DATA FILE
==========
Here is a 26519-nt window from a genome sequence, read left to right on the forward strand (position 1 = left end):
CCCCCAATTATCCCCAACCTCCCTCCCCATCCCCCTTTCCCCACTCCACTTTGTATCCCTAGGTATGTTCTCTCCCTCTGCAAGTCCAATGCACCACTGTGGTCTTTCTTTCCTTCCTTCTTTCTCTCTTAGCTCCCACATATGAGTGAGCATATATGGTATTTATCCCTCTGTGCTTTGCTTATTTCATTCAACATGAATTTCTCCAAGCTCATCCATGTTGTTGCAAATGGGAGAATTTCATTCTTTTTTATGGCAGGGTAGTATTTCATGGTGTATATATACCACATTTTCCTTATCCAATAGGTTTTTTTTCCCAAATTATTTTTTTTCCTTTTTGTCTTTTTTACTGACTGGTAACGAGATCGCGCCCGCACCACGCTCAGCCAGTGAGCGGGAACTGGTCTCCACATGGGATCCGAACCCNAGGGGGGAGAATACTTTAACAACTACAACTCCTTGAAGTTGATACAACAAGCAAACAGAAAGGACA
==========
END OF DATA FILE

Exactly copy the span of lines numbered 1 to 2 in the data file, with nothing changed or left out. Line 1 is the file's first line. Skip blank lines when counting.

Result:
Here is a 26519-nt window from a genome sequence, read left to right on the forward strand (position 1 = left end):
CCCCCAATTATCCCCAACCTCCCTCCCCATCCCCCTTTCCCCACTCCACTTTGTATCCCTAGGTATGTTCTCTCCCTCTGCAAGTCCAATGCACCACTGTGGTCTTTCTTTCCTTCCTTCTTTCTCTCTTAGCTCCCACATATGAGTGAGCATATATGGTATTTATCCCTCTGTGCTTTGCTTATTTCATTCAACATGAATTTCTCCAAGCTCATCCATGTTGTTGCAAATGGGAGAATTTCATTCTTTTTTATGGCAGGGTAGTATTTCATGGTGTATATATACCACATTTTCCTTATCCAATAGGTTTTTTTTCCCAAATTATTTTTTTTCCTTTTTGTCTTTTTTACTGACTGGTAACGAGATCGCGCCCGCACCACGCTCAGCCAGTGAGCGGGAACTGGTCTCCACATGGGATCCGAACCCNAGGGGGGAGAATACTTTAACAACTACAACTCCTTGAAGTTGATACAACAAGCAAACAGAAAGGACA